Crickets. It’s not your typical festival sound, but the soft chirping sound coming from the woods bordering Midgardsblot’s opening ceremony only deepens the otherworldliness of this unique festival. Officiated next to a reconstructed Gildehallen (Great Hall) by the two core members of folk/tribal free-for-all, Folket Bortafor Nordavinden – Benny a tall, rangy beacon of benevolence and Gustave, a wiry, wild-haired storyteller who looks like he’s tumbled, Catweazle-like, from another age – the blot is an honouring of the Norse gods, offering sacrifices in return for good fortune, and more immediately, good weather (or at least, with wry pragmatism, “Whatever the gods deem appropriate!”). Encircled by period-clad torch bearers, drum-beaters and crowds of mostly attentive festival goers – a large number of whom have also come in their Thor’s Day best – chants are offered to Freya and Odin before t-shirts, pendants and other personal trinkets are offered to a fire. The guests are also invited to anoint a statue of the gods with actual blood, make pronouncements to the spirits of their own choosing, and then smear that blood on their faces. Just outside is the quiet industry of a Viking village, beyond that the burial mounds of ancient kings, overlooking the Oslofjord. Everyone who takes up the offer invests the history around them with personal meaning.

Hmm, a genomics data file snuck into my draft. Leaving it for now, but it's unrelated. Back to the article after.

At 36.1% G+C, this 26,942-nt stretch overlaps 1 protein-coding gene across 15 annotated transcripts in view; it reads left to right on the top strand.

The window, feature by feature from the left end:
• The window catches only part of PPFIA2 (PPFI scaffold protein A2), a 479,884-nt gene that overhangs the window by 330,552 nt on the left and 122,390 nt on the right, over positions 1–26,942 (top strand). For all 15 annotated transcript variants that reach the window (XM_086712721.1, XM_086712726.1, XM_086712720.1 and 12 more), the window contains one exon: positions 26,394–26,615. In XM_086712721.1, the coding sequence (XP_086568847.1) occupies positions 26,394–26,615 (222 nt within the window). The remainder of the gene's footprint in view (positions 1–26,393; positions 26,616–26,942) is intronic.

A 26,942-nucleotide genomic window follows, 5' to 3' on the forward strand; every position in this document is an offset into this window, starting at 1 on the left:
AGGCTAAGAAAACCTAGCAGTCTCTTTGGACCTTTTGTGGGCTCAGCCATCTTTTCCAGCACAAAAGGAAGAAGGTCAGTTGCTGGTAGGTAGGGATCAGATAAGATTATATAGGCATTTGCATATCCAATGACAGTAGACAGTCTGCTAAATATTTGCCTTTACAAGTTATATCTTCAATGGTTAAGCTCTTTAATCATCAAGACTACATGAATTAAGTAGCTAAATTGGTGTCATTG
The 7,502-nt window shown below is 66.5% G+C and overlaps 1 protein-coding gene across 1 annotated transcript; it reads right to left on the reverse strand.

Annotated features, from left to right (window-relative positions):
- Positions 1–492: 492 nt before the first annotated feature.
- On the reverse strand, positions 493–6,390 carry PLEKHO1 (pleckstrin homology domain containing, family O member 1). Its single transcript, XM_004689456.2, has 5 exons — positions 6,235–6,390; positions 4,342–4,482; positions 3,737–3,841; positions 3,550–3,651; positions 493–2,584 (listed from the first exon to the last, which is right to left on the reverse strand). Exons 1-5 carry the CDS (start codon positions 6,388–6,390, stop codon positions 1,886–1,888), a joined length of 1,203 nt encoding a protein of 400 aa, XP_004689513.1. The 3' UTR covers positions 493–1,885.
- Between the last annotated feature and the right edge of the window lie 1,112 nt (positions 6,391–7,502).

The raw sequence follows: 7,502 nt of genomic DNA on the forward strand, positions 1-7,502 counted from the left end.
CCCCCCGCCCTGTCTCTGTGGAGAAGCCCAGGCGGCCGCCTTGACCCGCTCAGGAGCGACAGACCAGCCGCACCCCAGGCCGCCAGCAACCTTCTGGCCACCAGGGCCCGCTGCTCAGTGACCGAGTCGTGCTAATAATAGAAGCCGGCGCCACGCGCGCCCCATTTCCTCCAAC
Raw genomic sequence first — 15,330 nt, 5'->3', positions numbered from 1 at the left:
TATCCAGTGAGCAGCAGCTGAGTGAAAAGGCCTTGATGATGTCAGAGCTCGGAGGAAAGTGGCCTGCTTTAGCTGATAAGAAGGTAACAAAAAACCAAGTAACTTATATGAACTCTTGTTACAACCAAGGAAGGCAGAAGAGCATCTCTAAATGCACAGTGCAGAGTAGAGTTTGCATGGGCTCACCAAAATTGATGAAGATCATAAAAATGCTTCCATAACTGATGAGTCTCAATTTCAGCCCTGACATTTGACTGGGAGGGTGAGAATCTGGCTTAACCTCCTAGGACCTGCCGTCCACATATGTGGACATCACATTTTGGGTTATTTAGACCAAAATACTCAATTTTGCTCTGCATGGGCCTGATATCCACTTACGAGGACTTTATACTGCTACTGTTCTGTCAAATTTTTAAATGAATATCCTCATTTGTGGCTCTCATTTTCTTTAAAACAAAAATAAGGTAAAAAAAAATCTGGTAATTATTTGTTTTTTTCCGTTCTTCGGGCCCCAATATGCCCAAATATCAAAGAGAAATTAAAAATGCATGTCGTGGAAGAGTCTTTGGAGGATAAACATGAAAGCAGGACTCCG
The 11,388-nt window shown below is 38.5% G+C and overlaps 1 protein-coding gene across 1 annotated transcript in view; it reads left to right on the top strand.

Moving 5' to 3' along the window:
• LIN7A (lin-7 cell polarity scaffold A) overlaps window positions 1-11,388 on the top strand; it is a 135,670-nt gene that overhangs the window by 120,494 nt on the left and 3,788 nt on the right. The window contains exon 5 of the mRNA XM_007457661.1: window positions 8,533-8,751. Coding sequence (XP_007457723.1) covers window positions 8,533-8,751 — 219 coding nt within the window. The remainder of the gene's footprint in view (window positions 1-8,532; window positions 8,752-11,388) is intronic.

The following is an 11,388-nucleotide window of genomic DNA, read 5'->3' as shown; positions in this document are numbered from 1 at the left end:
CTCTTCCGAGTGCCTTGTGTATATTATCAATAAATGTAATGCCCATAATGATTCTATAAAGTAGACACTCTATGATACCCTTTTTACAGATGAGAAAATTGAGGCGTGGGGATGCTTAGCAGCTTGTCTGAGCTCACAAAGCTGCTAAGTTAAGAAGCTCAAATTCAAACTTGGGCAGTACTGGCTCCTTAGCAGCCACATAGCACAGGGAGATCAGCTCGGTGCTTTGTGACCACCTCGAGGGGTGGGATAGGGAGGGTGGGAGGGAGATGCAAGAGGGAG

This year, the village itself has its own stage hosting various beguiling auld-school folk bands, notably Eldrim, Byrdi, Virelai and Songleikr, but Former 3rd And The Mortal singer KARI RUESLÅTTEN  proves a strange choice for the Gildehallen’s first musical offering. Despite the tender clarity of her voice, her far more modern take on folk feels out of place in this setting, and bland, too. That’s not something you can say about FOLKET BORTAFOR NORDAVINDEN , whose anarchic nature gives way to ribald celebration, thumping away on drums as a guest female vocalist lets loose a breathtaking, spirits-rousing wail and Benny gives a powerful, historically aware speech about cultural unity, adding another rallying cry as they all but blow the rafters off.
With archery and axe-throwing lessons, various Viking tests of strength, site tours and historical seminars going on nearby, NAN MADOL  get the main stage going in gradual but expansive fashion, combining Southern-style doomy riffs with a Tool-esquemetronomic pulse, as their drummer/vocalist helps put the band’s collective back into their progression. Oslo’s SUPERLYNX  keep the hypnotic vibe going, their doom/psych mantras driven by vocals that sound like Courtney Love in a trance state.
Upping the mood, TENGGER CAVALRY  frontman Nature Ganganbaigal’s root-you-to the-spot throat singing is just one part of a constantly groovy, melodic metal arsenal, a homemade two-string Tobshuur guitar beating out an infectious twang as they’re joined by a shamanic Viking drummer in full, pelt-clad regalia for good measure. Proof that celebrating Viking heritage is synonymous with cultural exchange, WINTERFYLLETH’s  evocative Englishness fits perfectly in this setting with anthems so rousing that, for them, black metal seems more of a launch pad. Their signature ‘Woah-oh’s resonate across the field and down a mass of raised fists.